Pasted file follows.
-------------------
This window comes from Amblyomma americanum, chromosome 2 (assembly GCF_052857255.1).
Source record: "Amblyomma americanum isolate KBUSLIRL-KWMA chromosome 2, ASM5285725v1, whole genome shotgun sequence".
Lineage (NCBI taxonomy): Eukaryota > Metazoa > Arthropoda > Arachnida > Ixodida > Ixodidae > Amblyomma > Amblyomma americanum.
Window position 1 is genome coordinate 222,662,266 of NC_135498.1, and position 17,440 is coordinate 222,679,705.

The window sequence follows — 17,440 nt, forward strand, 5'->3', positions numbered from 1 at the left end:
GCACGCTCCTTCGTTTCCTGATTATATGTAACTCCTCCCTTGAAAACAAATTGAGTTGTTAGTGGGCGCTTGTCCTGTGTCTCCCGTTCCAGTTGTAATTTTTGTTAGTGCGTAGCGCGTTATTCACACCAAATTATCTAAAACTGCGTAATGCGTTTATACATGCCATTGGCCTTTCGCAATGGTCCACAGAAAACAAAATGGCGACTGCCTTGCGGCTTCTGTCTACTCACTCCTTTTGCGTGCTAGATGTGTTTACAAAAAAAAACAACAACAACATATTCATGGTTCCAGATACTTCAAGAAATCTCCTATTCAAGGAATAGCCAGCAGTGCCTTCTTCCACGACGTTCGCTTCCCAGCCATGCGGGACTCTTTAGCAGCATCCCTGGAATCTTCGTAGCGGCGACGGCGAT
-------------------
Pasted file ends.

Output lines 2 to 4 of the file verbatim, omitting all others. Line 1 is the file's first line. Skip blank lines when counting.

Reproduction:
Source record: "Amblyomma americanum isolate KBUSLIRL-KWMA chromosome 2, ASM5285725v1, whole genome shotgun sequence".
Lineage (NCBI taxonomy): Eukaryota > Metazoa > Arthropoda > Arachnida > Ixodida > Ixodidae > Amblyomma > Amblyomma americanum.
Window position 1 is genome coordinate 222,662,266 of NC_135498.1, and position 17,440 is coordinate 222,679,705.